Is That a Leaf or Chrysalis?
Updated: Nov 25, 2020
OR Please Don't Cut Down Your Plants in the Fall!
One of the golden rules of nurturing native nature is the same as the golden rule in the medical profession: do no harm. This includes not cutting plants to the ground or pulling them up once they're done blooming. Native plants have value at every stage of growth, not just when they’re flowering.
A quarter of our native bees pollinate native flowers during the growing season then nest in the hollow stems of some of the very same plants in the spring. If we remove the stems in the fall when they turn brown, we’re destroying the bee’s spring habitat.
When migrating and overwintering birds see a tangle of brown stems and stalks in a richly textured "messy" landscape they know they'll find seed heads rich in much needed fat, a safe cover to forage and for ground nesting birds, a place to nest in the spring. A barren landscape with a "clean" carpet of dirt offers them nothing.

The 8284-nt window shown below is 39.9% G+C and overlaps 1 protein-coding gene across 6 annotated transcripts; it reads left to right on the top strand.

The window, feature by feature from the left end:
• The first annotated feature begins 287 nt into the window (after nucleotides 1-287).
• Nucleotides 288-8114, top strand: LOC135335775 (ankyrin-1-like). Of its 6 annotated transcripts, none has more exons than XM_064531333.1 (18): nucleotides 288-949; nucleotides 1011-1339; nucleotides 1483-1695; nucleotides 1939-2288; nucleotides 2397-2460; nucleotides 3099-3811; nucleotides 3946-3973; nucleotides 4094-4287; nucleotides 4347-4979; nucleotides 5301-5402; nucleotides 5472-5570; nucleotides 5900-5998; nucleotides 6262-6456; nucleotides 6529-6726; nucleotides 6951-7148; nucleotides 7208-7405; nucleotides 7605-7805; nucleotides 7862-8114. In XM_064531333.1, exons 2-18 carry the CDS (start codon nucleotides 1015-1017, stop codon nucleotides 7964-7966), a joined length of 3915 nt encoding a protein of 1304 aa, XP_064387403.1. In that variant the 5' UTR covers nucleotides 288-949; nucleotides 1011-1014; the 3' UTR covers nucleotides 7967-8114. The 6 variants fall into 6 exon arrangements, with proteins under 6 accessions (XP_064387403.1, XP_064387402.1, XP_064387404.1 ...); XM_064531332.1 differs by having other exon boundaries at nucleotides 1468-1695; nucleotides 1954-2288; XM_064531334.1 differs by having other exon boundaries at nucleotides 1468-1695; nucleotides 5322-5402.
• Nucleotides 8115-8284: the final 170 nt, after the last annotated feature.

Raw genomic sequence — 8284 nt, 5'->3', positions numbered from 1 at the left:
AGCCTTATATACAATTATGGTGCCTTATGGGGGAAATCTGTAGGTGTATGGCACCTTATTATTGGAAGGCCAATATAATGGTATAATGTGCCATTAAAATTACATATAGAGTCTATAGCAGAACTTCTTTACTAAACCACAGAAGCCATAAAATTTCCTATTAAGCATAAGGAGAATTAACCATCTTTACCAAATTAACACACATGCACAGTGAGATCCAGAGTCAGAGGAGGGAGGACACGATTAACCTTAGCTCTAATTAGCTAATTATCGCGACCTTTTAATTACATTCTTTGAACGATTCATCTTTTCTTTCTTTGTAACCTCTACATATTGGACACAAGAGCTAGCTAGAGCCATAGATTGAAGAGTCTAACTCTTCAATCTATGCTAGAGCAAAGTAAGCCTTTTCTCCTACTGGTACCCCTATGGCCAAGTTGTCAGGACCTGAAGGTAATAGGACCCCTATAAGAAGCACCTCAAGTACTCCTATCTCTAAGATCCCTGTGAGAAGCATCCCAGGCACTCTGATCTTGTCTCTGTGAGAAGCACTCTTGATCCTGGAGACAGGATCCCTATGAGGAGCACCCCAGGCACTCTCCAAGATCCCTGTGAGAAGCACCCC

As native perennial plants die back, fall to the ground, and decompose over the winter, they add a layer of nutrient rich fertilizer to the soil which is needed for new growth in the spring. The organic matter also increases the water holding capacity of the soil to prevent the kind of runoff problems naked dirt creates.
In early fall what looks like brown, shriveled up leaves may on closer inspection be a butterfly or moth chrysalis getting ready to hatch. Some chrysalises also overwinter on plants. To cut down the world of dying brown perennials in the fall would be to imperil the continued existence of moths and butterflies, Since I want to nurture even the creatures I can’t see in my yard, I intentionally err on the side of benign neglect when it comes to fall “clean up”.